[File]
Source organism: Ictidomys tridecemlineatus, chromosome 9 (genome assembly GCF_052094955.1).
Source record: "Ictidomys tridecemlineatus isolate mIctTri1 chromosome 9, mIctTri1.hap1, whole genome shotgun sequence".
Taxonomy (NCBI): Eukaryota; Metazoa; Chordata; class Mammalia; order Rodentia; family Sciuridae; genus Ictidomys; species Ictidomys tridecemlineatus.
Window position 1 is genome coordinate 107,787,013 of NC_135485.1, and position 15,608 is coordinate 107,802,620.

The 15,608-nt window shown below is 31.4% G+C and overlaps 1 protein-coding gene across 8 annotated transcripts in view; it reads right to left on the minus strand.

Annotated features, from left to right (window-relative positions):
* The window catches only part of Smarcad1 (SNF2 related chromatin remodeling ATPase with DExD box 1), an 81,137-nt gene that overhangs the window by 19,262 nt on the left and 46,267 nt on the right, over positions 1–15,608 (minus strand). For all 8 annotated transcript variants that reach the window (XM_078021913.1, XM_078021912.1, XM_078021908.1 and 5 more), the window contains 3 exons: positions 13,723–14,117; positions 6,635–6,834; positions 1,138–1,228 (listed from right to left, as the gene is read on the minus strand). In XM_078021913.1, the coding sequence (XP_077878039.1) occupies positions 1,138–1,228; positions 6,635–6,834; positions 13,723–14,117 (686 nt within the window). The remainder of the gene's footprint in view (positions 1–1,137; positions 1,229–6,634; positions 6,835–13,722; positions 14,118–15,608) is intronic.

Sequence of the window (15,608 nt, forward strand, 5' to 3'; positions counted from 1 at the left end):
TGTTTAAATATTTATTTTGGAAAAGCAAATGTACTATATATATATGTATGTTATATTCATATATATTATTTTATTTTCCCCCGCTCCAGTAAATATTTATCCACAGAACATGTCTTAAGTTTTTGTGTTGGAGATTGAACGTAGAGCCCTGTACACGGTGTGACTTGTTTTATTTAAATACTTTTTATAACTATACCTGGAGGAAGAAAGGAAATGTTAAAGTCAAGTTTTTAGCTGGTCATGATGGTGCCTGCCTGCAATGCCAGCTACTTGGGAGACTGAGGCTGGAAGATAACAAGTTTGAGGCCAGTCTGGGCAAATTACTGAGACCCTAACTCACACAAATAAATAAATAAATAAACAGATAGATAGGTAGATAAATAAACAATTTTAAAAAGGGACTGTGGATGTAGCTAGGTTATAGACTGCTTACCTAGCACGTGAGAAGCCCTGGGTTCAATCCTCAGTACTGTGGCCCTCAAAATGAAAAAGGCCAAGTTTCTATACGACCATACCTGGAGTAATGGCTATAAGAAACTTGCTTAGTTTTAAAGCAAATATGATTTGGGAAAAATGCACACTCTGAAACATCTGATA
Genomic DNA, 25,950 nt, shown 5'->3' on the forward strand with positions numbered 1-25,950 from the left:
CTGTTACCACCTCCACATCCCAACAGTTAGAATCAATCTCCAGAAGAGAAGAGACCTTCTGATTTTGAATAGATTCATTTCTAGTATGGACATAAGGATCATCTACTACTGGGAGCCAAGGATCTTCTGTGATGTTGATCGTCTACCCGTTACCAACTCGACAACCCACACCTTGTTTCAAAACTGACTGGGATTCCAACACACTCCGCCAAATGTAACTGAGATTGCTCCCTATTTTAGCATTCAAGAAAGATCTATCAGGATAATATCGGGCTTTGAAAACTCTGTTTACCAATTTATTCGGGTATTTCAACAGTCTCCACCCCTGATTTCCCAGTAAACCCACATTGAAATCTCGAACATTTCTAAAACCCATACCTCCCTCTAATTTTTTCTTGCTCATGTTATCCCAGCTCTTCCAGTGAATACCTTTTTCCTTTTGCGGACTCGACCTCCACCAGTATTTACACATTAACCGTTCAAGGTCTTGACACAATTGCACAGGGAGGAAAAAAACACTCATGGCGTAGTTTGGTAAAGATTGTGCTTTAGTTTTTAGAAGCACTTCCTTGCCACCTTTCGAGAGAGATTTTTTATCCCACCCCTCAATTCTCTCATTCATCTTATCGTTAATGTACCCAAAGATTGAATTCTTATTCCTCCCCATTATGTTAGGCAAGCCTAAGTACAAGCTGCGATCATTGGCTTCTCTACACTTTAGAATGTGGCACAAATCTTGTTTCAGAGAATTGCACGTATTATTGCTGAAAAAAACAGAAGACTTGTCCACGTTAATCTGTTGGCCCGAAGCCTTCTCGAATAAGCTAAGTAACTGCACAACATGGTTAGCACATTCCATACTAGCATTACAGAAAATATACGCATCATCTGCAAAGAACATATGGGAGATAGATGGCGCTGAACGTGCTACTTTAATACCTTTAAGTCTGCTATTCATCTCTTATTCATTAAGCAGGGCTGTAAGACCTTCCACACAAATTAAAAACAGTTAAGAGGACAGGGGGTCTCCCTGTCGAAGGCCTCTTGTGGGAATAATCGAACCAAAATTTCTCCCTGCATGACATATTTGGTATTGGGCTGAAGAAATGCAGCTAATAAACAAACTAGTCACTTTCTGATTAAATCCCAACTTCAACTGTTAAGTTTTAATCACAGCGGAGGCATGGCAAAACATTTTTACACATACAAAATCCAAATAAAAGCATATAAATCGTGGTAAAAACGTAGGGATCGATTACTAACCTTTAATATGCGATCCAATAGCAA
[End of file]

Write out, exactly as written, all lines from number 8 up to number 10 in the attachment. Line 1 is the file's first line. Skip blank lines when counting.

Sequence of the window (15,608 nt, forward strand, 5' to 3'; positions counted from 1 at the left end):
TGTTTAAATATTTATTTTGGAAAAGCAAATGTACTATATATATATGTATGTTATATTCATATATATTATTTTATTTTCCCCCGCTCCAGTAAATATTTATCCACAGAACATGTCTTAAGTTTTTGTGTTGGAGATTGAACGTAGAGCCCTGTACACGGTGTGACTTGTTTTATTTAAATACTTTTTATAACTATACCTGGAGGAAGAAAGGAAATGTTAAAGTCAAGTTTTTAGCTGGTCATGATGGTGCCTGCCTGCAATGCCAGCTACTTGGGAGACTGAGGCTGGAAGATAACAAGTTTGAGGCCAGTCTGGGCAAATTACTGAGACCCTAACTCACACAAATAAATAAATAAATAAACAGATAGATAGGTAGATAAATAAACAATTTTAAAAAGGGACTGTGGATGTAGCTAGGTTATAGACTGCTTACCTAGCACGTGAGAAGCCCTGGGTTCAATCCTCAGTACTGTGGCCCTCAAAATGAAAAAGGCCAAGTTTCTATACGACCATACCTGGAGTAATGGCTATAAGAAACTTGCTTAGTTTTAAAGCAAATATGATTTGGGAAAAATGCACACTCTGAAACATCTGATA
Genomic DNA, 25,950 nt, shown 5'->3' on the forward strand with positions numbered 1-25,950 from the left: